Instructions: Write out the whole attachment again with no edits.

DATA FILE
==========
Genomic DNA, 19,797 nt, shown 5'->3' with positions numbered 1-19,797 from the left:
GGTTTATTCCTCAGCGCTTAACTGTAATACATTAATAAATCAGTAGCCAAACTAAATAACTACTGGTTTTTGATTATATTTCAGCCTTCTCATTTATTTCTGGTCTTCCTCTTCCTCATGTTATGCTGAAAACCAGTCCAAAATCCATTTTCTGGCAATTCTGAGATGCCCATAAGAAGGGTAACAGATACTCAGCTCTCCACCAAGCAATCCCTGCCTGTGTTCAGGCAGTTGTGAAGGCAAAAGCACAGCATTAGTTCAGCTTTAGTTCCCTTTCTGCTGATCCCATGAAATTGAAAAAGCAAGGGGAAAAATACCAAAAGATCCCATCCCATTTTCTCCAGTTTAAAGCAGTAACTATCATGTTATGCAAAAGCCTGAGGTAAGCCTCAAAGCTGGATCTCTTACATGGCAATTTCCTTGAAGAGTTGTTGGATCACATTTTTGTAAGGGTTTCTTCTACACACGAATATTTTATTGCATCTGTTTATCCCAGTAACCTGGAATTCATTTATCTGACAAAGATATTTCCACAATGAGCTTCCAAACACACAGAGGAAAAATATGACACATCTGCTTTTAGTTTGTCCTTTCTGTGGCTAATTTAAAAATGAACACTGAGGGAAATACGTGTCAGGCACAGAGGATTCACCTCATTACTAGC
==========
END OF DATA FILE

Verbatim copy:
Genomic DNA, 19,797 nt, shown 5'->3' with positions numbered 1-19,797 from the left:
GGTTTATTCCTCAGCGCTTAACTGTAATACATTAATAAATCAGTAGCCAAACTAAATAACTACTGGTTTTTGATTATATTTCAGCCTTCTCATTTATTTCTGGTCTTCCTCTTCCTCATGTTATGCTGAAAACCAGTCCAAAATCCATTTTCTGGCAATTCTGAGATGCCCATAAGAAGGGTAACAGATACTCAGCTCTCCACCAAGCAATCCCTGCCTGTGTTCAGGCAGTTGTGAAGGCAAAAGCACAGCATTAGTTCAGCTTTAGTTCCCTTTCTGCTGATCCCATGAAATTGAAAAAGCAAGGGGAAAAATACCAAAAGATCCCATCCCATTTTCTCCAGTTTAAAGCAGTAACTATCATGTTATGCAAAAGCCTGAGGTAAGCCTCAAAGCTGGATCTCTTACATGGCAATTTCCTTGAAGAGTTGTTGGATCACATTTTTGTAAGGGTTTCTTCTACACACGAATATTTTATTGCATCTGTTTATCCCAGTAACCTGGAATTCATTTATCTGACAAAGATATTTCCACAATGAGCTTCCAAACACACAGAGGAAAAATATGACACATCTGCTTTTAGTTTGTCCTTTCTGTGGCTAATTTAAAAATGAACACTGAGGGAAATACGTGTCAGGCACAGAGGATTCACCTCATTACTAGC